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In The Scarlet Letter, what social and philosophical changes is Hawthorne describing in...

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golfmom2012 | eNotes Newbie

Posted September 24, 2012 at 3:28 AM via web

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In The Scarlet Letter, what social and philosophical changes is Hawthorne describing in Chapter 13?

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Michelle Ossa | College Teacher | (Level 3) Educator Emeritus

Posted September 25, 2012 at 4:44 PM (Answer #1)

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The social and philosophical changes described in chapter 13 ofThe Scarlet Letterconsist on the changes in the view that the villagers had of Hester, and on the changes in the view that Hester had on herself.

The first change comes with the acceptance that, over a long period of time, Hester had achieved among her peers, regardless of the scarlet letter. This social acceptance comes as a shocking change, considering the hades that the villagers put her through at the beginning of Hester's exit from prison. The change was so dramatic, that even the "A" on Hester's chest was re-visited and redefined as something that sets Hester apart...as a good and "able" person.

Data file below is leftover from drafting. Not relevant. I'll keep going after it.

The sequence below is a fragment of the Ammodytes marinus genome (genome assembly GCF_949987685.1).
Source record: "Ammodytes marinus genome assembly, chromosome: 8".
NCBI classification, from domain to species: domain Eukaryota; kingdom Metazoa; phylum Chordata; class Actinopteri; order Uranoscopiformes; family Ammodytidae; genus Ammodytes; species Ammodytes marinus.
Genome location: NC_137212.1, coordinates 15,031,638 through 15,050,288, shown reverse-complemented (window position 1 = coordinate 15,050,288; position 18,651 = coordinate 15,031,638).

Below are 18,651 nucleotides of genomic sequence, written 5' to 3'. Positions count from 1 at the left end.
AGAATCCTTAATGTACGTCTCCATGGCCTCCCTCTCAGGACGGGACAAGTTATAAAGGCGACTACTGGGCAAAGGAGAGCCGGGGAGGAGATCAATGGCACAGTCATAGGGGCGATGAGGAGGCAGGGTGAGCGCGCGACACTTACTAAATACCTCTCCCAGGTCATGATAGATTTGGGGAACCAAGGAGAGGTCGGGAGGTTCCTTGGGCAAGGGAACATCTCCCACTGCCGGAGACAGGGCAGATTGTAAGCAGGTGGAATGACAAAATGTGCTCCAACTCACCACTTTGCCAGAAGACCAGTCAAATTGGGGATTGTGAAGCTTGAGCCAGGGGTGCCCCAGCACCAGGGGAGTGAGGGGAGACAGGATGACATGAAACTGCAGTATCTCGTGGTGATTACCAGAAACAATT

Thus it was ... Individuals in private life...had quite forgiven Hester Prynne for her frailty; nay, more, they had begun to look upon the scarlet letter as the token, not of that one sin, for which she had borne so long and dreary a penance, but of her many good deeds since.

The philosophical change happens to Hester. Long gone are the days where she would shock the villagers with her femininity and beauty, her long hair, and her demeanor of high dignity. In high contrast, the new Hester staunchly adopted a totally puritanical way of dress, covering her head completely with a headpiece or a bonnet, using austere clothing, and detouring significantly from a feminine or coquettish look. This is because Hester no longer welcomed passion into her life. She switched passion for analysis and self-contemplation; the scarlet letter did sear a tremendous brand of pain within Hester's heart. Now that she no longer had to detour her thoughts to figure out ways to avoid the public, or defend herself, she could finally sit back and analyze what her life had become.

Yet another significant change is in Hester's view of the world as well. She is described in the story as a woman with such a different set of mind, that she could be described as Anne Hutchinson; a woman capable enough to defy the system and form a sect, a cult, and then a religion, of her very own. Hester had completely invalidated the paradigms of her society. She had another way to see things

As a first step, the whole system of society is to be torn down, and built up anew. Then, the very nature of the opposite sex, or its long hereditary habit, which has become like nature, is to be essentially modified, before woman can be allowed to assume what seems a fair and suitable position.

These are heavy-hitting thoughts for a woman of Hester's generation, and would have been considered rebellious, sacrilegious, and even immoral. However, Hester has long passed beyond the morality of puritanism, as she has seen it for the lie that it actually is.

These are then the major changes that the chapter treats in the novel.

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